Petitioning requirements force new, upstart third parties to exhaust themselves asking several hundred thousand voters to help them qualify for the ballot. Unless those new parties have the money and activist backing of the wealthy and political elite already, just getting on the ballot so they can then present their ideas to voters is an expensive, time-consuming task.
Republicans should be wary of restrictive ballot access. Some states in the past century could have been regarded as one-party Democratic Party oligarchies. Think of Massachusetts, where the Democrats are so dominant that Republicans sometimes are the political ‘afterthought’. Do Republicans really wish to help set up the system that could hamstring them in the future?
Nor should the Democrats, in their glee about the Republicans' difficulties, forget how restrictive ballot laws sometimes snare them as well. For instance, Indiana Democrats were worried enough about getting Obama and Clinton onto the state primary ballot in 2008 that they felt compelled to falsify their petitions.
Democrats and Republicans alike have forgotten that elections are for voters. When voters can't vote for the candidate they wish to vote for, they are being hurt and our political discussion is being disrupted.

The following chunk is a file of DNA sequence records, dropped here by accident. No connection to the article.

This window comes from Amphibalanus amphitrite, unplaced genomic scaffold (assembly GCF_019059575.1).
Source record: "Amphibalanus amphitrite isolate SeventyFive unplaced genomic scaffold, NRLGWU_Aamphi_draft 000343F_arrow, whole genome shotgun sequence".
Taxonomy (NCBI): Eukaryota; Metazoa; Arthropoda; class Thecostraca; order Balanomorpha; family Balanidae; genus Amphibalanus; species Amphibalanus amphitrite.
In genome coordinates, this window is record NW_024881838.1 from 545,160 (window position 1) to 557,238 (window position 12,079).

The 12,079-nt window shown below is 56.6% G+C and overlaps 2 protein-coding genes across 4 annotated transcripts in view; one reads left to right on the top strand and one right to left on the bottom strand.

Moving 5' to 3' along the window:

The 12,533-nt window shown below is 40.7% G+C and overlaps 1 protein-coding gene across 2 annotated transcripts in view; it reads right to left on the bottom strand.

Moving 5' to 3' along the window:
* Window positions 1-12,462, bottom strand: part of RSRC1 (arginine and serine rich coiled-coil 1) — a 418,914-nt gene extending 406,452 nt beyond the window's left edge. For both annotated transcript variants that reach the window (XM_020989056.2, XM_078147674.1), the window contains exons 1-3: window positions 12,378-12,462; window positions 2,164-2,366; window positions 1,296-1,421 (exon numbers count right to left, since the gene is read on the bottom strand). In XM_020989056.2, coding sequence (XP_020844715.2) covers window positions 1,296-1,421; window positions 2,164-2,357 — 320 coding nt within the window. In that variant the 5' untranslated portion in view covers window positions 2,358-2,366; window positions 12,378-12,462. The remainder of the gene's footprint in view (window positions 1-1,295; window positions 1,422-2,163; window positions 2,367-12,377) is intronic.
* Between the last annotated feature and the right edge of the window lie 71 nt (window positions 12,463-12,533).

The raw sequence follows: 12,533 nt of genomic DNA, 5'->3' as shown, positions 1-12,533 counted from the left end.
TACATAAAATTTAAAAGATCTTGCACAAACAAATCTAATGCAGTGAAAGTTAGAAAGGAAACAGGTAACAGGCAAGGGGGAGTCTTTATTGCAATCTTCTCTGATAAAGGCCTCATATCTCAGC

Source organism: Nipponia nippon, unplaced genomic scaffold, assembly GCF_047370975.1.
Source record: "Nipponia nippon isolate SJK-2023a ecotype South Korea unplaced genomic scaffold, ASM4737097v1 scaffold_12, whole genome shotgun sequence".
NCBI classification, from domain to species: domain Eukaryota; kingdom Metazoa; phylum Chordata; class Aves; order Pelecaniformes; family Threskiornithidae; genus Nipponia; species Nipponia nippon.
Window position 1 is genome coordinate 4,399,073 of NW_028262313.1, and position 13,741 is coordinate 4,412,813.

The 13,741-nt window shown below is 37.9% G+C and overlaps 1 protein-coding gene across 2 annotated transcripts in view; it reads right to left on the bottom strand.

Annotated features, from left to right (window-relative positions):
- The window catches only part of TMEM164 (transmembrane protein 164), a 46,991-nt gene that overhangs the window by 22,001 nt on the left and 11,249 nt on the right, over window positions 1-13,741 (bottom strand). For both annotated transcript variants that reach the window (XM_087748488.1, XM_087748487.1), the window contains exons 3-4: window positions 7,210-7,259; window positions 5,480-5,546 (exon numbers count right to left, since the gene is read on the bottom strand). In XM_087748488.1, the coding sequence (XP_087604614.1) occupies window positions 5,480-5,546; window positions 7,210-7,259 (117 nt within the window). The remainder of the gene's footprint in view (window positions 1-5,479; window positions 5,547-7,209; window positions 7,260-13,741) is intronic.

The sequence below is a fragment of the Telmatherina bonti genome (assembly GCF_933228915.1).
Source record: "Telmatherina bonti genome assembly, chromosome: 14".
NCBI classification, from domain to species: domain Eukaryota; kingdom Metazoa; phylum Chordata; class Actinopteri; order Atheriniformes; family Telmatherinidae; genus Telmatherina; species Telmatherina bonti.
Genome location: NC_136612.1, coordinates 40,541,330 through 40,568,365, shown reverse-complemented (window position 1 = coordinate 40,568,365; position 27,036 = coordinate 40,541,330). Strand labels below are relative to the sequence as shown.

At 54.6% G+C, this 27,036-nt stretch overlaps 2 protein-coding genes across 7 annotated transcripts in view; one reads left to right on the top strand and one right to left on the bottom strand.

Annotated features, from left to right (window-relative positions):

Perhaps the Republicans who now control the state legislature should take this as a message that Virginia's restrictive ballot-access laws are overdue for some overhaul.
The Libertarian Party’s position is that primaries are essentially state subsidies for political parties. Therefore, the only real reform needed to the “primary process” is to eliminate government-run primaries altogether, and allow political party members to determine who they wish to represent them during the general election – at their own expense.
Failing that, then reform can be easily accomplished by simply reducing the petition requirement (for all candidates and parties, primary or general) to 1/10th of the current number, rounded up to the next nearest 10. This would reduce statewide petitions to 1,000 signatures for president, governor, US Senate, etc; and congress to 100 signatures; Delegate to 20 signatures.